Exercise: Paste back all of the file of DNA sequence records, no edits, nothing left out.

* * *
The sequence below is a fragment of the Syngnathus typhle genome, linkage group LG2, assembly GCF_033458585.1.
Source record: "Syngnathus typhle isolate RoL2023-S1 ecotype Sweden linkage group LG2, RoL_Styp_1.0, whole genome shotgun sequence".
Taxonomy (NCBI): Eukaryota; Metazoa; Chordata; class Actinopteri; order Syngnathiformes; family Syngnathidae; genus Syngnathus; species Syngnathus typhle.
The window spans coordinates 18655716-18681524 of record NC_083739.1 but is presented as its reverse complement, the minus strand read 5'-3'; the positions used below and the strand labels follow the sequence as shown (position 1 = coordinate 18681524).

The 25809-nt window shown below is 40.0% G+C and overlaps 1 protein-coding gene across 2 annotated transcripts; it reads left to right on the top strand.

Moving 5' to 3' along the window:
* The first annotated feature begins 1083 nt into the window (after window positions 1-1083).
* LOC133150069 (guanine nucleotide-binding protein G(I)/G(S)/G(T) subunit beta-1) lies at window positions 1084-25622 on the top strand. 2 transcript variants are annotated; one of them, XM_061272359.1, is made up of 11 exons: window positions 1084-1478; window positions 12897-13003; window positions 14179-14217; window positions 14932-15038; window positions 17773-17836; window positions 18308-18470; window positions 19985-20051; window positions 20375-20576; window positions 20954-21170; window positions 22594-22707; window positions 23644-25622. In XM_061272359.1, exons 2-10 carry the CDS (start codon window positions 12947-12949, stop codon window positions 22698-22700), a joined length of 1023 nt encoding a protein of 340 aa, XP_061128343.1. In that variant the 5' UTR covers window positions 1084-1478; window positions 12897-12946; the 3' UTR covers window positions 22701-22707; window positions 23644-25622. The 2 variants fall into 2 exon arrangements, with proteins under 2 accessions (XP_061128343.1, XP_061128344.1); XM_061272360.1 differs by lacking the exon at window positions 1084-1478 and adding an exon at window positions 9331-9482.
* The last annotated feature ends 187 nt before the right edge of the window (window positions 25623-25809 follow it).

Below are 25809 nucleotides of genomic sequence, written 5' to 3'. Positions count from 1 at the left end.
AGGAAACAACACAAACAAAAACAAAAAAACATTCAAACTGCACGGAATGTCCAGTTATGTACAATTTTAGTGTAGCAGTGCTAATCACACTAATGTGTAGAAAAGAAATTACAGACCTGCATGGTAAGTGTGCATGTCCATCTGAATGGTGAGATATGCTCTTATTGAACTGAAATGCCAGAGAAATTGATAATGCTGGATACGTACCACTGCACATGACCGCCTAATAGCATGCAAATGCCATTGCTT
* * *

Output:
The sequence below is a fragment of the Syngnathus typhle genome, linkage group LG2, assembly GCF_033458585.1.
Source record: "Syngnathus typhle isolate RoL2023-S1 ecotype Sweden linkage group LG2, RoL_Styp_1.0, whole genome shotgun sequence".
Taxonomy (NCBI): Eukaryota; Metazoa; Chordata; class Actinopteri; order Syngnathiformes; family Syngnathidae; genus Syngnathus; species Syngnathus typhle.
The window spans coordinates 18655716-18681524 of record NC_083739.1 but is presented as its reverse complement, the minus strand read 5'-3'; the positions used below and the strand labels follow the sequence as shown (position 1 = coordinate 18681524).

The 25809-nt window shown below is 40.0% G+C and overlaps 1 protein-coding gene across 2 annotated transcripts; it reads left to right on the top strand.

Moving 5' to 3' along the window:
* The first annotated feature begins 1083 nt into the window (after window positions 1-1083).
* LOC133150069 (guanine nucleotide-binding protein G(I)/G(S)/G(T) subunit beta-1) lies at window positions 1084-25622 on the top strand. 2 transcript variants are annotated; one of them, XM_061272359.1, is made up of 11 exons: window positions 1084-1478; window positions 12897-13003; window positions 14179-14217; window positions 14932-15038; window positions 17773-17836; window positions 18308-18470; window positions 19985-20051; window positions 20375-20576; window positions 20954-21170; window positions 22594-22707; window positions 23644-25622. In XM_061272359.1, exons 2-10 carry the CDS (start codon window positions 12947-12949, stop codon window positions 22698-22700), a joined length of 1023 nt encoding a protein of 340 aa, XP_061128343.1. In that variant the 5' UTR covers window positions 1084-1478; window positions 12897-12946; the 3' UTR covers window positions 22701-22707; window positions 23644-25622. The 2 variants fall into 2 exon arrangements, with proteins under 2 accessions (XP_061128343.1, XP_061128344.1); XM_061272360.1 differs by lacking the exon at window positions 1084-1478 and adding an exon at window positions 9331-9482.
* The last annotated feature ends 187 nt before the right edge of the window (window positions 25623-25809 follow it).

Below are 25809 nucleotides of genomic sequence, written 5' to 3'. Positions count from 1 at the left end.
AGGAAACAACACAAACAAAAACAAAAAAACATTCAAACTGCACGGAATGTCCAGTTATGTACAATTTTAGTGTAGCAGTGCTAATCACACTAATGTGTAGAAAAGAAATTACAGACCTGCATGGTAAGTGTGCATGTCCATCTGAATGGTGAGATATGCTCTTATTGAACTGAAATGCCAGAGAAATTGATAATGCTGGATACGTACCACTGCACATGACCGCCTAATAGCATGCAAATGCCATTGCTT